After a rocky start at the arts center, Burnsville is happy with the last two years. The move does come with some provisions.
Acknowledging that the Burnsville Performing Arts Center got off to a rocky start, the Burnsville City Council last week commended the current executive director for turning it around and agreed to renew the contract of his management firm, VenuWorks of Ames, Iowa, for at least two more years.
But the renewal comes with caveats: Some of VenuWorks’ compensation will be tied to its continual improvement, and the city wants the right to reconsider the contract if a new executive director is appointed.
The city-owned arts center opened five years ago and operated for the first three years at a significant deficit and with many complaints from residents.
“We took heat galore in many different forms and flavors for a long time,” City Council Member Dan Kealey said. The current executive director, Brian Luther, “has been a godsend to this facility and he is the reason it is doing so well,” Kealey said.
Council Member Mary Sherry agreed: “Indeed, those first few years were rocky. The complaints that I would take were just overwhelming. Since Mr. Luther has been here it’s been wonderful. He has done a wonderful job.”
But, Kealey said, “while it’s abundantly clear that we have the right executive director … the question is does he have the right company behind him.”
VenuWorks is excellent at filling the center for plays and theater, but the company could do better at bringing in corporate events and concerts, Kealey said.
“We need all three maximized. The number we expect is a zero operating loss — period. Gone are the days when we are going to accept $250,000 losses,” Kealey said.
“There is a belief that this can be a zero-operating-loss facility. We may not ever make money, but we sure as heck should not accept anything less than zero operating loss.”
Sal Mondelli, chairman of the city’s Performing Arts Center Commission, said the first year the arts center lost $540,000 and the second year $430,000. But last year the loss was about $250,000 and the latest projections estimate there will be a loss of $239,000 this year, he said.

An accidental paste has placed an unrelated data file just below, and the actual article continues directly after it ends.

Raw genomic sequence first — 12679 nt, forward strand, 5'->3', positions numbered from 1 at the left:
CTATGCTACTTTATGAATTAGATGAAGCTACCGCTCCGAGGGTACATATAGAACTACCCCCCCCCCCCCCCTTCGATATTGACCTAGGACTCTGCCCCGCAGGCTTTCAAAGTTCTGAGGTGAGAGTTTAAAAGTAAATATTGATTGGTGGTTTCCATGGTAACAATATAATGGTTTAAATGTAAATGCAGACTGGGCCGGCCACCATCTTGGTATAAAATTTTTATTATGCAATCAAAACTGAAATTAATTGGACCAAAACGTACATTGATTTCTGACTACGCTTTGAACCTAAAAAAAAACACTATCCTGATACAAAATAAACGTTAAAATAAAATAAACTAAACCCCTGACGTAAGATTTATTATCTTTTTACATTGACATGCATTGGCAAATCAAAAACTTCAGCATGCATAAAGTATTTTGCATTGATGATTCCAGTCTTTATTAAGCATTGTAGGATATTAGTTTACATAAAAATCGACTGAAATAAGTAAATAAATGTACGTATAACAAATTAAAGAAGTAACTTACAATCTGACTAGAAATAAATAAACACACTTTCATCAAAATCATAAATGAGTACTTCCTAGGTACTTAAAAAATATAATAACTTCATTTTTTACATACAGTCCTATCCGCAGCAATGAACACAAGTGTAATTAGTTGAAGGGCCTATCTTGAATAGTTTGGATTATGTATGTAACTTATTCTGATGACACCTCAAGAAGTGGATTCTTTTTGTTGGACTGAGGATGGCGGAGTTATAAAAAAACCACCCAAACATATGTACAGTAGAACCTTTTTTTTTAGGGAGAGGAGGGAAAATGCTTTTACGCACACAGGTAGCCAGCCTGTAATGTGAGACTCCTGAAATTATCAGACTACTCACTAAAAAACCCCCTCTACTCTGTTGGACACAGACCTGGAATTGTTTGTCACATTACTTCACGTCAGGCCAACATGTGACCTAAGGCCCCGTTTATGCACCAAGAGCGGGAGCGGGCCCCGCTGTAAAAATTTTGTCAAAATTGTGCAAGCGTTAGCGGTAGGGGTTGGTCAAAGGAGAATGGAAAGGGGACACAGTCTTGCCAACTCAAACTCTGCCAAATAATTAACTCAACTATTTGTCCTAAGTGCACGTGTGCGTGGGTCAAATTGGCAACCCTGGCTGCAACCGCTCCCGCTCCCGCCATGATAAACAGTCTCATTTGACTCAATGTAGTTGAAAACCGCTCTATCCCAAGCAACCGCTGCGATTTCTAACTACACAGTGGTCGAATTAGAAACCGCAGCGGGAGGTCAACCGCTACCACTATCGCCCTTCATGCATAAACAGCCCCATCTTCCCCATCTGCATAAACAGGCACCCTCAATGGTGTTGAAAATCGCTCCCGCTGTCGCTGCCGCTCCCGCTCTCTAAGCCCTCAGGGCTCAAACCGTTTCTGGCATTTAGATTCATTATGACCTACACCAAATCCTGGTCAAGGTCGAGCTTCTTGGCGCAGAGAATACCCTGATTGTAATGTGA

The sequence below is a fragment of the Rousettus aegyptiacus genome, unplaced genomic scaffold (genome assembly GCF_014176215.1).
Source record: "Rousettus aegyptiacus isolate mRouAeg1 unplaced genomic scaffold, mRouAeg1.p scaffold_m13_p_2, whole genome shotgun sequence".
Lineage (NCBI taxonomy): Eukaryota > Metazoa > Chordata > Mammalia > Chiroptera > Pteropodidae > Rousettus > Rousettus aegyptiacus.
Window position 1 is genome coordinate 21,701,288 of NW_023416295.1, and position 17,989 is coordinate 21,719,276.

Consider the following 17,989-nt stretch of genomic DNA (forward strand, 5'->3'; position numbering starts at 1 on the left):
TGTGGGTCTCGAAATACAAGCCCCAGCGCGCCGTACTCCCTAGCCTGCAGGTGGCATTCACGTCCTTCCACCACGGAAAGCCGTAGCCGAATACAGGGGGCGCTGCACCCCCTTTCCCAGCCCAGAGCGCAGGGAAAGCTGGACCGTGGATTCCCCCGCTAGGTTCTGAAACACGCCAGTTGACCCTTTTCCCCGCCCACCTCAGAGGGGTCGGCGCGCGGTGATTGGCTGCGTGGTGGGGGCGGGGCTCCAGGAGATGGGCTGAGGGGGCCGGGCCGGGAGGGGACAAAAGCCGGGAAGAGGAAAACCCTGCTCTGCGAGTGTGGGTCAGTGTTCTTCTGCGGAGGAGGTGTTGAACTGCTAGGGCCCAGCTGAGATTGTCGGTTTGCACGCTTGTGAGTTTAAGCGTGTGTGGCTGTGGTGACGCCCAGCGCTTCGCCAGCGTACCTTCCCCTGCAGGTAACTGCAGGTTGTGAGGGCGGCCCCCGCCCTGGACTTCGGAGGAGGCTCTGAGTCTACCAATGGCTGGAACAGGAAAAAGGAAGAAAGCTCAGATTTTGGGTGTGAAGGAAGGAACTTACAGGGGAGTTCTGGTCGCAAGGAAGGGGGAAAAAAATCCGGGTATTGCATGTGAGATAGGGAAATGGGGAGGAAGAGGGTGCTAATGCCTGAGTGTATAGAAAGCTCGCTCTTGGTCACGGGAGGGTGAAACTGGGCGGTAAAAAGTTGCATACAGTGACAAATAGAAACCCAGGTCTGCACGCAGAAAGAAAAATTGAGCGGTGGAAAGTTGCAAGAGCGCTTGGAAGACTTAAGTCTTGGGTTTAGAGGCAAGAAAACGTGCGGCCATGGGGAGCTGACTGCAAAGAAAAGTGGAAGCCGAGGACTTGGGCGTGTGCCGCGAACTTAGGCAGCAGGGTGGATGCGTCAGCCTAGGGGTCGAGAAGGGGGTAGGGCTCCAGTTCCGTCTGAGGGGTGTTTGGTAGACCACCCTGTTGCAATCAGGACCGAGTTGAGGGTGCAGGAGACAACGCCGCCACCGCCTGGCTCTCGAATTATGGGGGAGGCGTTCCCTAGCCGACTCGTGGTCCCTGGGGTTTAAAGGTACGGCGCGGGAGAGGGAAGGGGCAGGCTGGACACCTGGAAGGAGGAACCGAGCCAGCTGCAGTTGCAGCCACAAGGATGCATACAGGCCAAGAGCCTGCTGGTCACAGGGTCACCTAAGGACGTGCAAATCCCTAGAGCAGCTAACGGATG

VenuWorks had an original two-year contract with the option to renew each year for three years after that. The current contract will end in December. The city requires open competition for the contract every five years. This winter, three competitors expressed interest and two pursued the contract: VenuWorks and LHR Hospitality Management of St. Paul. After reviewing their qualifications, the commission recommended renewing VenuWorks.
Last week, the City Council approved VenuWorks with the understanding that the commission will negotiate a contract with the firm and return it to the council for review and approval by early July.
Council members said they want a contract for no longer than two years with options to renew one year at a time. And they want the option of reviewing the contract if the current executive director leaves.
This time, the city will change the contract from a flat monthly fee to a percentage paid on a monthly basis and a percentage paid for hitting improvement goals including bringing in more revenue by selling naming rights to the center and having fewer dark days in the theater.
Kealey said he regrets he and Mayor Elizabeth Kautz did not sit through the entire contract process with the commission. The council is involved now by reviewing the contract and approving the terms, which will make it accountable to voters, he said.
The arts center is a “$20 million investment by the taxpayers for the taxpayers,” Kealey said. Cities typically are not in the business of running arts centers and “this is our first contract renewal. This is a milestone for this facility and for this council and for the city.”